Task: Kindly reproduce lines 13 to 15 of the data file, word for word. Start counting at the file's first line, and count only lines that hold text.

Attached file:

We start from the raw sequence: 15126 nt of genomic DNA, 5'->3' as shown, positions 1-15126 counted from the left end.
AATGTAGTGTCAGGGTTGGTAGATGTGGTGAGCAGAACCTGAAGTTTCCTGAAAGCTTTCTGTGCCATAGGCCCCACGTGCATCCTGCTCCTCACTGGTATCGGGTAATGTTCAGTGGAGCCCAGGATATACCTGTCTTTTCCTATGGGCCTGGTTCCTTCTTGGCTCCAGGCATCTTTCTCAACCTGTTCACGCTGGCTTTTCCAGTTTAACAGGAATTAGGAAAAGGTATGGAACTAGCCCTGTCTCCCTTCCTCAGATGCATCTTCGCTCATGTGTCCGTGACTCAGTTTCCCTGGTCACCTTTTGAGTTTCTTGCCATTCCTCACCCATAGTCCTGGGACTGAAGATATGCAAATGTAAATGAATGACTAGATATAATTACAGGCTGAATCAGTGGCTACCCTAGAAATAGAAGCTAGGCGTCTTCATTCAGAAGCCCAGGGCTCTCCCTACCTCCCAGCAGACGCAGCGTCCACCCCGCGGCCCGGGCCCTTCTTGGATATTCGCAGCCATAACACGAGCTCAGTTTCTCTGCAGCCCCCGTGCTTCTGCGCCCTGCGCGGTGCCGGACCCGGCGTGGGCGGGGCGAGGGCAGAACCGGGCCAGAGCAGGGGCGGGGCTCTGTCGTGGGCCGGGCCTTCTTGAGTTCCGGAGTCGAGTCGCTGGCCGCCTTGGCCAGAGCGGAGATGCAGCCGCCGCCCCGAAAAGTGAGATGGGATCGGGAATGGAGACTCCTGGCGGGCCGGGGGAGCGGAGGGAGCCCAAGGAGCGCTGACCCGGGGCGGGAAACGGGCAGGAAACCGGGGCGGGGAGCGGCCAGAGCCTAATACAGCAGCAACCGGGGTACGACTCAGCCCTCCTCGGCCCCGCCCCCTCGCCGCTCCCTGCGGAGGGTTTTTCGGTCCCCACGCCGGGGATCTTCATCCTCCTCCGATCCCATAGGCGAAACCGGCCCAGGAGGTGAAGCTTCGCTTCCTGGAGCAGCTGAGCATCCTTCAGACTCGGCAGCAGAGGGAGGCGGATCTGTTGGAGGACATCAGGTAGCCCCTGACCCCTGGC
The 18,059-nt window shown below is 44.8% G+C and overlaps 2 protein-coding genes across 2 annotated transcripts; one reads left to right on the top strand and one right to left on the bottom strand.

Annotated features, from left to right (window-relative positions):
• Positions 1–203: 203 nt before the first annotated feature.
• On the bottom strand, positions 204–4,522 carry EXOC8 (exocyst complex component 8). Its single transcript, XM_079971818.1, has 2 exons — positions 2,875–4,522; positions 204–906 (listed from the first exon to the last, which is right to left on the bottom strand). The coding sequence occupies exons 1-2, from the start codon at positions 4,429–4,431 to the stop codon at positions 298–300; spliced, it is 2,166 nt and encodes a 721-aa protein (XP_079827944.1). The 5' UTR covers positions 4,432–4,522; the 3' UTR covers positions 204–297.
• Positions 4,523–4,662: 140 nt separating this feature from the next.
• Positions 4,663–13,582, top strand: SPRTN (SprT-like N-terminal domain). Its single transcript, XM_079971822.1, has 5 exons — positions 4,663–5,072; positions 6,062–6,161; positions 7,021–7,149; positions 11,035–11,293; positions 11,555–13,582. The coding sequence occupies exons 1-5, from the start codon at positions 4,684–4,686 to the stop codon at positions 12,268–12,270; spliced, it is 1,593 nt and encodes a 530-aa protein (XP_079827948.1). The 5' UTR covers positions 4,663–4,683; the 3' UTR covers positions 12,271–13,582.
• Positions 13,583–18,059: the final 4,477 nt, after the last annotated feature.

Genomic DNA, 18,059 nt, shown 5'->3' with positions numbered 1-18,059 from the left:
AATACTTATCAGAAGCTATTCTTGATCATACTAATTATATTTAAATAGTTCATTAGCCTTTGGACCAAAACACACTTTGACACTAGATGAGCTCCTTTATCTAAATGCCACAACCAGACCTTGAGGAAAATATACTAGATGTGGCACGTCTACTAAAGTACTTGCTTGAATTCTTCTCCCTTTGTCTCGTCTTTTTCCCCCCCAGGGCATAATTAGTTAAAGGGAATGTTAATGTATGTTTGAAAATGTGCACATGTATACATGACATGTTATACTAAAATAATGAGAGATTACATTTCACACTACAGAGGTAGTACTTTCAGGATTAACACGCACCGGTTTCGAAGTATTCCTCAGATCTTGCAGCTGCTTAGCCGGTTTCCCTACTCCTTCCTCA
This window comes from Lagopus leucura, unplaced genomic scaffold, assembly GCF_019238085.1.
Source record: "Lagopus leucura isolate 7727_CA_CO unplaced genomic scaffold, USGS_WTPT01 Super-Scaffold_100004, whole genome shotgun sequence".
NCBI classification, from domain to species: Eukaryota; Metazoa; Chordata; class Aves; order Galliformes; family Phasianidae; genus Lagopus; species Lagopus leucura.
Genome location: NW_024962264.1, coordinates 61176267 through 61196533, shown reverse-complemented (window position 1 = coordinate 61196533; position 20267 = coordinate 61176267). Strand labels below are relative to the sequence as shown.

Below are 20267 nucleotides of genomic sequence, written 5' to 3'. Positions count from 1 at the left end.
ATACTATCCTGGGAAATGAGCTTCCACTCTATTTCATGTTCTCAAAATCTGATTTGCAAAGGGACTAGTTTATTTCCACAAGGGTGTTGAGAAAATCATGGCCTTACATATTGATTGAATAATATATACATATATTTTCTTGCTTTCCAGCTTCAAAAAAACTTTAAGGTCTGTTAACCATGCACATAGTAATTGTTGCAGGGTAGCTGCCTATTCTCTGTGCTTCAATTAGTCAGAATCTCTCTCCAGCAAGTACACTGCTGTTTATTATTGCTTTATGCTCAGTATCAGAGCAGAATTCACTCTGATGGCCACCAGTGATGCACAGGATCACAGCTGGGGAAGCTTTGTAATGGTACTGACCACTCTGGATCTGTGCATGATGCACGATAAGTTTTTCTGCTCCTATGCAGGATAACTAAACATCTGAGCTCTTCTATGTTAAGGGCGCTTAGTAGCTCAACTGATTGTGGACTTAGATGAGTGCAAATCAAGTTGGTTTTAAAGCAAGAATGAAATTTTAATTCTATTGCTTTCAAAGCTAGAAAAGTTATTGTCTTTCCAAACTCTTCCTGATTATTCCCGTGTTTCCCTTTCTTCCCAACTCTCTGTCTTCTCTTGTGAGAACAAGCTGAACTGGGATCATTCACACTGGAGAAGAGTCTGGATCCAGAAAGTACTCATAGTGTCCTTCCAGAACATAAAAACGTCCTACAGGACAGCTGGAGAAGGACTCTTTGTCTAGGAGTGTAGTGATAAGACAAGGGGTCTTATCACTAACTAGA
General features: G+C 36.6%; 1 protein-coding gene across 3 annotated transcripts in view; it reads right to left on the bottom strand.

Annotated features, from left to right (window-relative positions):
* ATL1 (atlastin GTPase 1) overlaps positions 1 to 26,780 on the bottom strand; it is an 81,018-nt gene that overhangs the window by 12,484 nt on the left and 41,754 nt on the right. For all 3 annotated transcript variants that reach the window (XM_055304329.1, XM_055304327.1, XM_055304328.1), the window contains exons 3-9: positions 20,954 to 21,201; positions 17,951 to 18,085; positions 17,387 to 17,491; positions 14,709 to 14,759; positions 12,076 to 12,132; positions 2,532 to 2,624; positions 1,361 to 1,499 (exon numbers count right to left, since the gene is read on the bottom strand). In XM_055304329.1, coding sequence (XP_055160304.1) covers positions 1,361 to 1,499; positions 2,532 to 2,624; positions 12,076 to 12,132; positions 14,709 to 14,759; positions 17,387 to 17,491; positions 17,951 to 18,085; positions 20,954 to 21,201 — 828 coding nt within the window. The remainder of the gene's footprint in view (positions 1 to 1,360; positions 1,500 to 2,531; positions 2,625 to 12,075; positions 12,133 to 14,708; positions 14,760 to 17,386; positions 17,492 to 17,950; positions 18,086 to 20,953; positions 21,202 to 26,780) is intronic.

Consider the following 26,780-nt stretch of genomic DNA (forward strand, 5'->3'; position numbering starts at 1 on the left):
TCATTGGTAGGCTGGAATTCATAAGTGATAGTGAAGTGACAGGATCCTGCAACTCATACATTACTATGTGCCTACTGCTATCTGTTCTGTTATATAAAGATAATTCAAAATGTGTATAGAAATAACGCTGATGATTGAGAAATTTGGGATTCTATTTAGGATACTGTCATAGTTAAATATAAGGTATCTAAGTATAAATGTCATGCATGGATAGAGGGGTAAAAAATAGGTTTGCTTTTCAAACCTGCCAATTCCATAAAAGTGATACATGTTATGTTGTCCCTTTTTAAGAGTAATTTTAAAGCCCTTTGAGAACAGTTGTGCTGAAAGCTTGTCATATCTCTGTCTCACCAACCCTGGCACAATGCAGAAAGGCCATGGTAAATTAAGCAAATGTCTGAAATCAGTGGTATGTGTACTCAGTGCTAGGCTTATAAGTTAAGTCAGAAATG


Source record: "Lagopus leucura isolate 7727_CA_CO unplaced genomic scaffold, USGS_WTPT01 Super-Scaffold_100004, whole genome shotgun sequence".
NCBI classification, from domain to species: Eukaryota; Metazoa; Chordata; class Aves; order Galliformes; family Phasianidae; genus Lagopus; species Lagopus leucura.
Genome location: NW_024962264.1, coordinates 61176267 through 61196533, shown reverse-complemented (window position 1 = coordinate 61196533; position 20267 = coordinate 61176267). Strand labels below are relative to the sequence as shown.